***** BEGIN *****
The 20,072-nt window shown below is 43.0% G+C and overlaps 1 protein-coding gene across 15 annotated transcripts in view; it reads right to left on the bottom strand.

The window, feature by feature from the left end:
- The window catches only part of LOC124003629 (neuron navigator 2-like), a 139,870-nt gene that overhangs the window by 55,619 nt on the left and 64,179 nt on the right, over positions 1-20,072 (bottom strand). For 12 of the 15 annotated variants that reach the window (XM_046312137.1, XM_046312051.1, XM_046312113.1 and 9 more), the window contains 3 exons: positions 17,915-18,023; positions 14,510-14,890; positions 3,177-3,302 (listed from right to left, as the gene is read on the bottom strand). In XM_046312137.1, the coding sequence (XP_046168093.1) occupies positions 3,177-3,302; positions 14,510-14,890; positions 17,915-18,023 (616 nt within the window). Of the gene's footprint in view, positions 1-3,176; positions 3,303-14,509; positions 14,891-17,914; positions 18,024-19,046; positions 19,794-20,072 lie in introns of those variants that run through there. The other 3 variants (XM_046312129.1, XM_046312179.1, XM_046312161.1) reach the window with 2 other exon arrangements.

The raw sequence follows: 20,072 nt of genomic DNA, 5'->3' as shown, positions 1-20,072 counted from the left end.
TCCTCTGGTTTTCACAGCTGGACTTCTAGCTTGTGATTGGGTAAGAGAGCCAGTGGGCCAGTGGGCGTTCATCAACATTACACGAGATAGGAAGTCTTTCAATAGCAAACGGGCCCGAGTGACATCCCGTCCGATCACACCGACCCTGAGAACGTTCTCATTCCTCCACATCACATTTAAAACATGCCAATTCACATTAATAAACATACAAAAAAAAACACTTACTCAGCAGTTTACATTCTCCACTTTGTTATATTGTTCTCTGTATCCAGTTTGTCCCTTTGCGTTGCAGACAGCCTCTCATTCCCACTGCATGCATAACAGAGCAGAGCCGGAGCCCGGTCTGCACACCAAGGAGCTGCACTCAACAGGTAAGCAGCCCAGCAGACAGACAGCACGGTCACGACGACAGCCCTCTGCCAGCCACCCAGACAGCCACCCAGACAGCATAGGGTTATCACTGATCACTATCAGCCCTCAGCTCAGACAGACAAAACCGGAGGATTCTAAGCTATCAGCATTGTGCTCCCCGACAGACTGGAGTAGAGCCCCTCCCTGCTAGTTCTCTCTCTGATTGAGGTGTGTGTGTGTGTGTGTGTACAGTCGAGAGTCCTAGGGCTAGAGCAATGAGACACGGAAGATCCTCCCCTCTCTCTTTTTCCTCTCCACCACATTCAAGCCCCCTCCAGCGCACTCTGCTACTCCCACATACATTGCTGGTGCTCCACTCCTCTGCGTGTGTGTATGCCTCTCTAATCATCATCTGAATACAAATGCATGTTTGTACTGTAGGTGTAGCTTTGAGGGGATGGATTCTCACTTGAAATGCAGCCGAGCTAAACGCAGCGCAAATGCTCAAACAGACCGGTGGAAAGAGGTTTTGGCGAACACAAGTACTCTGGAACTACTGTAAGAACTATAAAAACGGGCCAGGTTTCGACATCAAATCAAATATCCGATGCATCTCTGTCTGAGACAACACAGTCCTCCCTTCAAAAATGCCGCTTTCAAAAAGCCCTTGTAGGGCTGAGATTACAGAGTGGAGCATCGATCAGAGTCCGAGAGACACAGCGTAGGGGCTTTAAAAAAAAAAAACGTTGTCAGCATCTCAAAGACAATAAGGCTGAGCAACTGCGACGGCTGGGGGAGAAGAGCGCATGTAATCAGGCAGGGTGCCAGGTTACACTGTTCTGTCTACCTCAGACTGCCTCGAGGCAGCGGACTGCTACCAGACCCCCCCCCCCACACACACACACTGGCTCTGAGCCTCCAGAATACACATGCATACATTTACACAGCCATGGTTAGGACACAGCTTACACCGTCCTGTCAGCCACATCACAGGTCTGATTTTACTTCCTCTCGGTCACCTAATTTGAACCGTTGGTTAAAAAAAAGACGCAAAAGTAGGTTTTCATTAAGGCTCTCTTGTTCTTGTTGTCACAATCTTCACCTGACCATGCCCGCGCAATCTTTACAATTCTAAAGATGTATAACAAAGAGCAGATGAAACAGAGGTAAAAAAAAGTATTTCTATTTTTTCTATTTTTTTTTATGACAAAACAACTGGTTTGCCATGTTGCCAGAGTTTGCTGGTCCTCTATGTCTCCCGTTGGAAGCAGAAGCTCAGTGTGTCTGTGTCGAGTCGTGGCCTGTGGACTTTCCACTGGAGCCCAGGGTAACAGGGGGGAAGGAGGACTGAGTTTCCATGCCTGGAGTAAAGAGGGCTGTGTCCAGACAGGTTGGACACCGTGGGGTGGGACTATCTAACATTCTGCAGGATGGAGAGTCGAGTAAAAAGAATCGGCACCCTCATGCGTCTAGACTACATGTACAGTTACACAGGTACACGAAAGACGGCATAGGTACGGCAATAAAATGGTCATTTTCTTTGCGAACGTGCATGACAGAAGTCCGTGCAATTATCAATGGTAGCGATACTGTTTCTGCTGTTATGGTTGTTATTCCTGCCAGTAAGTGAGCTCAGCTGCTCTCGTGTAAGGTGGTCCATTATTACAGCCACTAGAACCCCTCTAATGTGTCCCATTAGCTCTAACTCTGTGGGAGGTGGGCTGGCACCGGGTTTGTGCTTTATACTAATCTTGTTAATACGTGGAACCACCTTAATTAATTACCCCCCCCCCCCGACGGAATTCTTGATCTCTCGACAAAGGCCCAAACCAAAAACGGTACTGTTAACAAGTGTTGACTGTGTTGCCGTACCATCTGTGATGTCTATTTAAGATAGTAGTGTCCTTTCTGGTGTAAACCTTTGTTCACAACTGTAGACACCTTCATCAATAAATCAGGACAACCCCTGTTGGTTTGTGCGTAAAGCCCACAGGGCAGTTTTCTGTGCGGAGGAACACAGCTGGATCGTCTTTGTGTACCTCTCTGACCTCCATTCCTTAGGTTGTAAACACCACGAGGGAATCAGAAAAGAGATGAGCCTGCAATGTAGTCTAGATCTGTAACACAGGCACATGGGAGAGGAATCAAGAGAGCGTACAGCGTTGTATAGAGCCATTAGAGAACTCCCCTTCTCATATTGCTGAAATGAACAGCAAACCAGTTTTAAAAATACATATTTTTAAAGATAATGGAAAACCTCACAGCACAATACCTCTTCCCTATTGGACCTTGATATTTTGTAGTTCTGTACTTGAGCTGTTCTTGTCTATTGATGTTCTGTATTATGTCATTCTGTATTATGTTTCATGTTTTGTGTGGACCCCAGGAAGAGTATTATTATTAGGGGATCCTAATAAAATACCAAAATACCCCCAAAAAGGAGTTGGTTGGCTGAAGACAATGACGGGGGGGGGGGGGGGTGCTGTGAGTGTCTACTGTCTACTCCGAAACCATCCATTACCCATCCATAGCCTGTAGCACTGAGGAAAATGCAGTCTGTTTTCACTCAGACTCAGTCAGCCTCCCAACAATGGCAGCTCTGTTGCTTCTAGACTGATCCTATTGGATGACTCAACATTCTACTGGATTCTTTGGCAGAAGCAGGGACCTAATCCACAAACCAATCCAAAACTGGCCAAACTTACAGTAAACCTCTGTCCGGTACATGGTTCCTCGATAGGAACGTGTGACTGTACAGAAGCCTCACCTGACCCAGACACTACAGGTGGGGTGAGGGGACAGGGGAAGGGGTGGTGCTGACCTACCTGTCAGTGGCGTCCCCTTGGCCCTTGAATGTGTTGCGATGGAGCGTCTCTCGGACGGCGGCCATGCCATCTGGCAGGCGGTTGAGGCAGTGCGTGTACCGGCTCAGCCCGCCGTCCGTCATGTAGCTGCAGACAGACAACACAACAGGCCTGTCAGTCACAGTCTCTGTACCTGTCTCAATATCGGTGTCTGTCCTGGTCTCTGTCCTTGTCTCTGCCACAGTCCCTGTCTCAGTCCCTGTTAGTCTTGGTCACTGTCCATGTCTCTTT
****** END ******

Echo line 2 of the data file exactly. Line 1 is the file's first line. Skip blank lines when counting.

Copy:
The window, feature by feature from the left end: